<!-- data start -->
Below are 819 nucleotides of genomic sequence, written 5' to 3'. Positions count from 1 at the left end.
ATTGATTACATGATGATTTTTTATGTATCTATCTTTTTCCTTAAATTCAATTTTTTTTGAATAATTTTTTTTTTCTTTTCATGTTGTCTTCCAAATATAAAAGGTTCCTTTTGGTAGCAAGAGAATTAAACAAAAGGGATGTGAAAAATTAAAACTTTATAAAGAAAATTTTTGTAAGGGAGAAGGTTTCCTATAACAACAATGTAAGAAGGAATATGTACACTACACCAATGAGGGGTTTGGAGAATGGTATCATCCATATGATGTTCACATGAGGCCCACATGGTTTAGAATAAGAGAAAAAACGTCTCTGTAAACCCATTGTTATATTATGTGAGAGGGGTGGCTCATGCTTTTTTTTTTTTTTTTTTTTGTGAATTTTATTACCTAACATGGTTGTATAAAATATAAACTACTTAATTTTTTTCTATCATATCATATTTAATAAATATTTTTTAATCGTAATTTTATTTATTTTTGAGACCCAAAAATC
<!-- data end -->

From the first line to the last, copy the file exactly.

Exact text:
Below are 819 nucleotides of genomic sequence, written 5' to 3'. Positions count from 1 at the left end.
ATTGATTACATGATGATTTTTTATGTATCTATCTTTTTCCTTAAATTCAATTTTTTTTGAATAATTTTTTTTTTCTTTTCATGTTGTCTTCCAAATATAAAAGGTTCCTTTTGGTAGCAAGAGAATTAAACAAAAGGGATGTGAAAAATTAAAACTTTATAAAGAAAATTTTTGTAAGGGAGAAGGTTTCCTATAACAACAATGTAAGAAGGAATATGTACACTACACCAATGAGGGGTTTGGAGAATGGTATCATCCATATGATGTTCACATGAGGCCCACATGGTTTAGAATAAGAGAAAAAACGTCTCTGTAAACCCATTGTTATATTATGTGAGAGGGGTGGCTCATGCTTTTTTTTTTTTTTTTTTTTGTGAATTTTATTACCTAACATGGTTGTATAAAATATAAACTACTTAATTTTTTTCTATCATATCATATTTAATAAATATTTTTTAATCGTAATTTTATTTATTTTTGAGACCCAAAAATC